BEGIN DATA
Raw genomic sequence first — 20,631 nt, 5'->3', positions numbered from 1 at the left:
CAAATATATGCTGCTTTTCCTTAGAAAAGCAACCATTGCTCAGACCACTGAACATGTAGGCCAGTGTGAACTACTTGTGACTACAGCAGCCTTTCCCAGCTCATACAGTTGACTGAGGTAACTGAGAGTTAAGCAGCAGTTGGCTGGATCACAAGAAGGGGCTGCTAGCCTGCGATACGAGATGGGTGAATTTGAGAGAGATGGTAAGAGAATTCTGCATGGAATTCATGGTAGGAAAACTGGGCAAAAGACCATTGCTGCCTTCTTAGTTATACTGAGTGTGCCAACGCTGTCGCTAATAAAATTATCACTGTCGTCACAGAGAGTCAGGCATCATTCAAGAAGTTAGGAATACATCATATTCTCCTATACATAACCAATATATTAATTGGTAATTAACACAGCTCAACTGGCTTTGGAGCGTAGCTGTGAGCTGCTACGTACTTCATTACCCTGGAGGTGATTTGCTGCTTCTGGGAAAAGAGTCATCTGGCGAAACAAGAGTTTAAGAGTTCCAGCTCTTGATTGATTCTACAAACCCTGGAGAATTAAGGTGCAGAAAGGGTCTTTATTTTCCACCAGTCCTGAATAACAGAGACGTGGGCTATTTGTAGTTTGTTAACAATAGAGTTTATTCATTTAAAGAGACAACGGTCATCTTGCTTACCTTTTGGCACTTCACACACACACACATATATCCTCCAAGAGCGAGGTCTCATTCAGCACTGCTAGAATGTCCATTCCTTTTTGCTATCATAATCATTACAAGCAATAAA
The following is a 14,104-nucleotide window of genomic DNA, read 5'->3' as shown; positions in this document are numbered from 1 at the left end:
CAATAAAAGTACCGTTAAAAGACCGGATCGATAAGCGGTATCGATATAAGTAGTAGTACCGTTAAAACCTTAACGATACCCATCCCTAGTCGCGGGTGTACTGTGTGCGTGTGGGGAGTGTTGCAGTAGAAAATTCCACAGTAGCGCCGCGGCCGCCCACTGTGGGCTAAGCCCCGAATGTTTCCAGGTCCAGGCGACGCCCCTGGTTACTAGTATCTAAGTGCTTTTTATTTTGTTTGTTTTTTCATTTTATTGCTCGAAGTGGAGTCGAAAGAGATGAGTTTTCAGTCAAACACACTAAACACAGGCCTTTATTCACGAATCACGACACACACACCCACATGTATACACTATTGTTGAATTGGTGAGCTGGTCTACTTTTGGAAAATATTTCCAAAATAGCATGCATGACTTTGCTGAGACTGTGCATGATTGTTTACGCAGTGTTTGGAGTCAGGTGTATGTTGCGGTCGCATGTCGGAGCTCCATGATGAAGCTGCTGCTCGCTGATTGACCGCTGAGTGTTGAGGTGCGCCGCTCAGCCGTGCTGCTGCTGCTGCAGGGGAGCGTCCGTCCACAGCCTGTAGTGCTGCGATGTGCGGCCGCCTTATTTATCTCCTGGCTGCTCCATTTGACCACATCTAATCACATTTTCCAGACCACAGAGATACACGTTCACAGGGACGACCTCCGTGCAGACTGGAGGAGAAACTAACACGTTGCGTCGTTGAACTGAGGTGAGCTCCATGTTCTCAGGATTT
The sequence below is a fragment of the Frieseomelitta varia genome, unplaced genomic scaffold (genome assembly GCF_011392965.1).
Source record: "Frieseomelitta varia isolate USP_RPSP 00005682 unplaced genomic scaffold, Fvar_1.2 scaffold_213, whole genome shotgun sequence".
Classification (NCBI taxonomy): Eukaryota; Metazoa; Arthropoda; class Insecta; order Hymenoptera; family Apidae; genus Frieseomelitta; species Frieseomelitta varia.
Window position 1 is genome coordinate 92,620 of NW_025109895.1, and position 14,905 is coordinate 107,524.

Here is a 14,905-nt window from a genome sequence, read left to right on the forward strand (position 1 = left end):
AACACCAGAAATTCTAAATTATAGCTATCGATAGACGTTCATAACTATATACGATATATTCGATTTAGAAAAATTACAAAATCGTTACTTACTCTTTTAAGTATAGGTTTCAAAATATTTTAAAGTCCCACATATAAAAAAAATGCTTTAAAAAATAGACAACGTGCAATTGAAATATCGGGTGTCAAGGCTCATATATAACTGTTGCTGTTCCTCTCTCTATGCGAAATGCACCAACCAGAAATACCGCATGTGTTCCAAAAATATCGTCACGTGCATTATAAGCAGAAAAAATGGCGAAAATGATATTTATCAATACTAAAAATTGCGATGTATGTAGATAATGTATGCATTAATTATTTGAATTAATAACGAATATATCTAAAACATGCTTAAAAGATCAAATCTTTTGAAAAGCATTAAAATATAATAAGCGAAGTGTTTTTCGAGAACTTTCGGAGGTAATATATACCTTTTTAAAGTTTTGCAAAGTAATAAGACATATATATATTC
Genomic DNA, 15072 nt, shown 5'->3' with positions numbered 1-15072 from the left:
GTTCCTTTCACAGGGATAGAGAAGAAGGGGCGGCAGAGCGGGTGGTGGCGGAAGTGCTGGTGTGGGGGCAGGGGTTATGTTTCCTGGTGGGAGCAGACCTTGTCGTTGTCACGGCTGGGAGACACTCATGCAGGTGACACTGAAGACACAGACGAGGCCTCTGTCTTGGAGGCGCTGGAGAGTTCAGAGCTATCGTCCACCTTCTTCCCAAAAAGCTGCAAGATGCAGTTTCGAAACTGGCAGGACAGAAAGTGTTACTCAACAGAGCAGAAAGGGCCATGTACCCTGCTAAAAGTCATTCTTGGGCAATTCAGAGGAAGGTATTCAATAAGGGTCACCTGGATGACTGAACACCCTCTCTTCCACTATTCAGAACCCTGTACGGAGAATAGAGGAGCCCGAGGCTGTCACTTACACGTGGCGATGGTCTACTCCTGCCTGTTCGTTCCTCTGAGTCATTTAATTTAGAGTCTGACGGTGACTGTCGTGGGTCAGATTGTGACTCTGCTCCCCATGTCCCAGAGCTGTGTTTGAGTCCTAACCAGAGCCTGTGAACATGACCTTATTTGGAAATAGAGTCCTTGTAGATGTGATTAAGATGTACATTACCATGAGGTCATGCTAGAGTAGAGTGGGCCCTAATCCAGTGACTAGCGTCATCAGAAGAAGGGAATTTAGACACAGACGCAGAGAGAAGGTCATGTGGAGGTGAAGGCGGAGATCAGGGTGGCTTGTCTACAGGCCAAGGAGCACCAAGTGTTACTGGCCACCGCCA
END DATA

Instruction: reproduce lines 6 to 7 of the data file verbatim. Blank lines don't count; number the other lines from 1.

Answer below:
Source record: "Frieseomelitta varia isolate USP_RPSP 00005682 unplaced genomic scaffold, Fvar_1.2 scaffold_213, whole genome shotgun sequence".
Classification (NCBI taxonomy): Eukaryota; Metazoa; Arthropoda; class Insecta; order Hymenoptera; family Apidae; genus Frieseomelitta; species Frieseomelitta varia.